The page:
Disney Takes $20 Billion Nosedive to Lowest Level in 2.5 Years, Now Faces a Critical Decision

While all eyes were on the midterm elections yesterday, Walt Disney Co. reported some bad earnings news to shareholders.

Disney+’s quarterly losses more than doubled year over year, forcing executives to commit to cutting spending on the company’s streaming platform, according to The Wall Street Journal.

But it got even worse for the bright media giant.

Even though theme park revenue is up 36 percent – how could it not, after two years of COVID lockdowns, travel restrictions and mainstream media scaremongering – the “traditional media business” faced a quarterly decline that would undermine that growth .

Shares fell more than 12 percent Wednesday morning, making Disney the Dow Jones Industrial Average’s biggest loser for the day. According to The Journal, Disney posted its lowest stock closing price since March 2020.

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That stock price — about $87.78 as of Wednesday afternoon — meant the company had lost $20 billion in market value and faced some potentially difficult decisions.

“We believe Disney may be faced with a choice between its subscriber growth guidance and its streaming breakeven guidance, as we believe achieving both may be difficult,” Barclays analysts wrote, according to The Journal.

Still, CEO Bob Chapek told The Journal that Disney+ is expected to remain profitable in 2024 “assuming we don’t see a significant shift in the economic climate.”

Good luck with it.

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Wall Street had expected Disney+ to lose more than $1 billion this quarter — but not the nearly $1.5 billion it actually did. Chapek said losses are expected to narrow in the coming quarters.

There was some good news: Disney+ added 12.1 million net new accounts, meaning it added 12.1 million to its total, even counting subscribers who have dropped the service. Chapek said he expects to boost revenue through price increases and the addition of a new plan that would give subscribers the option to pay less upfront but would be forced to see ads in streamed content.

However, investors and analysts were less rosy about these forecasts.

For one thing, price increases mean less and less sales—that’s basic economics. On the other hand, Disney had previously set itself the goal of “reaching 215 million to 245 million streaming subscribers” by the end of 2024.

How to increase subscribers and prices at the same time? Good question that Disney doesn’t seem to have an answer to. Instead, as Barclays wrote, it may have to choose which goal it is trying to achieve.

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All of this is made even more problematic by elevated inflation, the threat of an imminent recession and a post-COVID environment that makes predicting consumer viewing habits more problematic than ever.

As people around the world return to normal — or at least to their offices — there will be fewer people who have the time to get their money’s worth from streaming services. The recession may put some of these people out of work, which may mean they have time to enjoy streaming services but not the money to afford them. And I haven’t even mentioned the plethora of competing services that seem to be popping up every day.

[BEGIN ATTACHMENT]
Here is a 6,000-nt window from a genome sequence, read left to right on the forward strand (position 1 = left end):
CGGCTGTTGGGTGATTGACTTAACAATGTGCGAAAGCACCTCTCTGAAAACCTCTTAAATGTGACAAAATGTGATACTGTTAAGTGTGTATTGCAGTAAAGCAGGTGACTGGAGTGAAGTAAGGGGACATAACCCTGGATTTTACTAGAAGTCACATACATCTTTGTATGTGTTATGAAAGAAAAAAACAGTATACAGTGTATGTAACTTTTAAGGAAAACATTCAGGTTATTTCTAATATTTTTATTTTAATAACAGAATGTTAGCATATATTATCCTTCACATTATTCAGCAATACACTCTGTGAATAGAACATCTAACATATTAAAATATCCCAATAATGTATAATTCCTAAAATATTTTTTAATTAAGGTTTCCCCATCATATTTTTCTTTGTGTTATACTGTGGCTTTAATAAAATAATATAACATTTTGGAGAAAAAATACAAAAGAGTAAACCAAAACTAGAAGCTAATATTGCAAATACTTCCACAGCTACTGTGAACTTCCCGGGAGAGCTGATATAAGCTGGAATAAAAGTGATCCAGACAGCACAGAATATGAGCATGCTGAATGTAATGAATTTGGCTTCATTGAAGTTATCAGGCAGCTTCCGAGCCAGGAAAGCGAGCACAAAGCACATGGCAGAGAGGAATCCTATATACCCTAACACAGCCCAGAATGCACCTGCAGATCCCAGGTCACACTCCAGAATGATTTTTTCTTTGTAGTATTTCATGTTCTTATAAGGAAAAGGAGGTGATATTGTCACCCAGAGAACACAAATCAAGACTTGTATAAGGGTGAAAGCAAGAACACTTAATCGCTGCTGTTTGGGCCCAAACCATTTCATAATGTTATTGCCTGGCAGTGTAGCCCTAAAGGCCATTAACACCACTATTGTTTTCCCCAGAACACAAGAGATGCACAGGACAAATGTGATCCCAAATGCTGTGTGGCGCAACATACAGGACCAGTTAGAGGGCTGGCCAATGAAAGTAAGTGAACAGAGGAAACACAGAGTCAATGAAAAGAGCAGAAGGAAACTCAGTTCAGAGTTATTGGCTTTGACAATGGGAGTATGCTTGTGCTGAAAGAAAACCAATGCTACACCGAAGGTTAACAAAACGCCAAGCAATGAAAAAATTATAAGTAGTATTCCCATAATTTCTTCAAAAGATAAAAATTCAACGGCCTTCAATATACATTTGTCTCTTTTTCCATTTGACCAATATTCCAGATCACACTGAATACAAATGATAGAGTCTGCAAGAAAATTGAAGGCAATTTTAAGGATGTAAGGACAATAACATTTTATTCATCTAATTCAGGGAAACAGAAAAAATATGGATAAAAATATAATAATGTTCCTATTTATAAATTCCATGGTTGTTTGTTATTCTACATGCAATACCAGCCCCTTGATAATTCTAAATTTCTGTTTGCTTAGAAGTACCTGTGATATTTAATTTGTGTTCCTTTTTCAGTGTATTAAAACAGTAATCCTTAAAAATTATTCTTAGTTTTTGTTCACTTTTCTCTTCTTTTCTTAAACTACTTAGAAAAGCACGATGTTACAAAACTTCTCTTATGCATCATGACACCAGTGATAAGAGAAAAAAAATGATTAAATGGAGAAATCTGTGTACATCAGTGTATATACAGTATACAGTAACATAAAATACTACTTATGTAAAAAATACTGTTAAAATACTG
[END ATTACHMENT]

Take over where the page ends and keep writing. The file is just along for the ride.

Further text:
Chapek’s caveat, “provided we don’t see any meaningful change in the economic climate,” is almost ridiculous under the circumstances.

George Upper is the former Editor-in-Chief of The Western Journal and an occasional co-host of WJ Live, operated by The Western Journal. He currently works as an editor in the fields of faith, politics and culture. A former special operator, instructor and adviser to the US Army, he is a life member of the NRA and an active volunteer leader in his church. He was born in Foxborough, Massachusetts and has lived most of his life in central North Carolina.

George Upper, former Editor-in-Chief of The Western Journal, is now Contributing Editor on Faith, Politics and Culture. He is a former US Army special operator, instructor, manager and adviser. Born in Massachusetts, he graduated from Foxborough High School before joining the Army and spending most of the next three years at Fort Bragg. He holds bachelor’s and master’s degrees in English and a master’s degree in business administration, all from the University of North Carolina at Greensboro. He now resides in central North Carolina with his wife and a Maine Coon named Princess Leia, whose name he is not responsible for. He is active in his church’s education and security services and is a lifetime member of the NRA. In his spare time he films, reads a great deal by Lawrence Block and John D. MacDonald and watches Bruce Campbell films. He’s a fan of individual freedom, Tommy Bahama, fine G-2 pens and the Oxford comma.

Place of birth

Foxborough, Massachusetts

nationality

American

Honours/Awards

Beta Gamma Sigma

education

BA, English, UNCG; MA, English, UNCG; MBA, UNCG

location

North Carolina

Spoken languages

English

Topics of expertise

Faith, Economics, Leadership and Management, Military, Politics

https://www.westernjournal.com/disney-takes-20-billion-nosedive-lowest-level-2-5-years-now-faces-critical-decision/ Disney Takes $20 Billion Nosedive to Lowest Level in 2.5 Years, Now Faces a Critical Decision

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